Minutes into a conversation with Carlyle you understand that he is more than an artist. I call him the Leonardo Da Vinci of our team. He can talk about an obscure line of X-men comics that featured a battle on the moon with titan like superheroes, followed with an in-depth explanation about a cone snail who paralyzes its victims by shooting out boney barbs, and land squarely on a heady conversation about atheism in our culture today. All that before we begin our meeting on the next Nikolas and Co project. So I thought it would be great if you heard from him what it took to work on the cover for Nikolas and Co: The Foul and The Fallen.
By Carlyle McCullough
That was my only reply many times when Kevin would text me to ask how the cover for “Nikolas and Company, The Foul and the Fallen” was coming. Truly, it was the only response I could come up with at the time. That hideous creature on said book cover that is coming up behind Nikolas all teeth and claws – is covered from the top of its head to the middle of its lower back with hundreds of angry, writhing snakes, and I tend to have a pretty analytical approach to my art. That means I couldn’t just start throwing snakes here and there willy-nilly. Every time I drew one snake, I saw two or three more places that now needed snakes. Personally, I think the critter could do with even more snakes, but I was starting to lose the background as it is. He needed to be as imposing as possible though, because, as adversaries go, a gorgon is pretty much like a really ticked-off cross between a rattlesnake, a pit bull, and a Sherman tank. Flat out terrifying and not to be taken lightly. To put it another way, good luck with that katana, Nick – flames or no flames.
In spite of my tendency to want to draw every little detail in the pursuit of verisimilitude, I am fascinated by the concept of “economy of line” – intrigued by the question: “what is the barest minimum of elements necessary to convey the given concept?” In other words, it’s not necessary to draw every stinkin’ scale in order to successfully communicate ‘fish.’ Kevin and I are both storytellers. Kevin uses words, phrases, plots, sub-plots and meta-narratives. I use shapes, colors and texture, light, shadow and composition. We both love telling the story, but we also both know that there’s a time to “speak,” and a time to shut up and set the reader’s or viewer’s own imagination loose on the playground.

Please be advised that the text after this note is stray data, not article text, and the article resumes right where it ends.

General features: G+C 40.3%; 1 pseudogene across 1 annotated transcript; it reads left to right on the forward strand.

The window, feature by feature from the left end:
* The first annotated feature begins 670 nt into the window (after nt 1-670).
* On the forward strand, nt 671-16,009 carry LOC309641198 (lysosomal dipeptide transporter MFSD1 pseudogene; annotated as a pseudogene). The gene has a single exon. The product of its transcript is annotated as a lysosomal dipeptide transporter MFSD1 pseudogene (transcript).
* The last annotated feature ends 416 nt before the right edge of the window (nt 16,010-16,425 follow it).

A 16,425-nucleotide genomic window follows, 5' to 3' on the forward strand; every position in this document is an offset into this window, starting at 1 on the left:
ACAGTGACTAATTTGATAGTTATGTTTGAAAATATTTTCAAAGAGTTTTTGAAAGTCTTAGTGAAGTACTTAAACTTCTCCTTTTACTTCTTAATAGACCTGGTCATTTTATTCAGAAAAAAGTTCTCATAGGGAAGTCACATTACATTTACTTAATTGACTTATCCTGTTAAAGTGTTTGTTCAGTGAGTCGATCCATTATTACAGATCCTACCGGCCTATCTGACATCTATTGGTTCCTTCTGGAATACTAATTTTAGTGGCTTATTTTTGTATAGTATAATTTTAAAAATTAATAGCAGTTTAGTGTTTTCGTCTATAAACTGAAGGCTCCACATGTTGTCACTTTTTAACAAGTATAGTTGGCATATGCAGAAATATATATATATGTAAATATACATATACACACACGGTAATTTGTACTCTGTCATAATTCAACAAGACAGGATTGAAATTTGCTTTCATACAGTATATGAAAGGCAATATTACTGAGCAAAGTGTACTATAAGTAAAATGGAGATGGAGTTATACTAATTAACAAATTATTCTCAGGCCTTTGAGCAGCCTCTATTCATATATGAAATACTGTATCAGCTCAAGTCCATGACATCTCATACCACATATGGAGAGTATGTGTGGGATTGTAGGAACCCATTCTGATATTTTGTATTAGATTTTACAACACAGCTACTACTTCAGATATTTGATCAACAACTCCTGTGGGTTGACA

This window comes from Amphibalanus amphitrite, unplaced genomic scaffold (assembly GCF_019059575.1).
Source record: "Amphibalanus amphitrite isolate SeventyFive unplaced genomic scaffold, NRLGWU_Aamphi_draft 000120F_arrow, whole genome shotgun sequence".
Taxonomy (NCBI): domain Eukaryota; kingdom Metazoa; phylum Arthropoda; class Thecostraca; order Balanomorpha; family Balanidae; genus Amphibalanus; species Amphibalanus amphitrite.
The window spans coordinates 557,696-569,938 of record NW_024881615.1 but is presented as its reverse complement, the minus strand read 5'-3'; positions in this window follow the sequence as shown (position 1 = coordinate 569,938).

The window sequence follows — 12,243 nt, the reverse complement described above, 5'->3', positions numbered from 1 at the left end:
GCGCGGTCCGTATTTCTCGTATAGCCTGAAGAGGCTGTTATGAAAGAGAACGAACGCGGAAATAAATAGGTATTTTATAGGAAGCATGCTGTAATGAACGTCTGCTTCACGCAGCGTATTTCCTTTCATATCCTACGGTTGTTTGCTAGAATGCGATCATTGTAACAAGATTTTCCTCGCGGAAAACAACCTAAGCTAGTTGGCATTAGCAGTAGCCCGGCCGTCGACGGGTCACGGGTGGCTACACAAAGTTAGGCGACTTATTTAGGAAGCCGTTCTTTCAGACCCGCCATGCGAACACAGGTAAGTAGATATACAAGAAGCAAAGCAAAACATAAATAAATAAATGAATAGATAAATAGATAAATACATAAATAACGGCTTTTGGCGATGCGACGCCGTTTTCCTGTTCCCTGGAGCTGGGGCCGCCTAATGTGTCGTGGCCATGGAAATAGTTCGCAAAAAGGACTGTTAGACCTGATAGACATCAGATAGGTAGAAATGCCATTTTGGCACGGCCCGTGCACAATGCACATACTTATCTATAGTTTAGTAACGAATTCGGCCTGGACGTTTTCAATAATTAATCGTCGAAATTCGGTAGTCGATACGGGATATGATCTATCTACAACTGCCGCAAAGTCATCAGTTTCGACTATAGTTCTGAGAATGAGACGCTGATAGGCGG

As far as I’m concerned, in the context of fantastic art and illustration, Frank Frazetta is the
undisputed king of economy of line. That’s not to say he avoided detail – far from it. But he had a gift of knowing where to put detail and where to drop the visual equivalent of hints and whispers and voices from down the hall, all designed to pull the viewer’s own imagination into the mix and bring the visual story to life. If you’re not familiar with his work, you should look it up. Even if you don’t recognize the name, you’ll probably recognize is work. He’s the man.
Anyway, I’m certainly no Frazetta, or Vallejo or Whelan, for that matter (not yet, at least). I spent a lot of time drawing details at the concept stage that I knew wouldn’t be seen in the final illustration. But in spite of the fact that I am my own worst critic, this cover turned out to be one of those rare occasions where I could sit back, look at it and think “cool!” Of course, I still see all of the flaws, but all that does is make me excited to see how the next one will turn out. I’ll keep you posted…
The sum total of Carlyle’s brilliance:
On sale late spring!
Also, be sure to pick up Episode 1, The Merman and The Moon Forgotten for free for your ebook reader!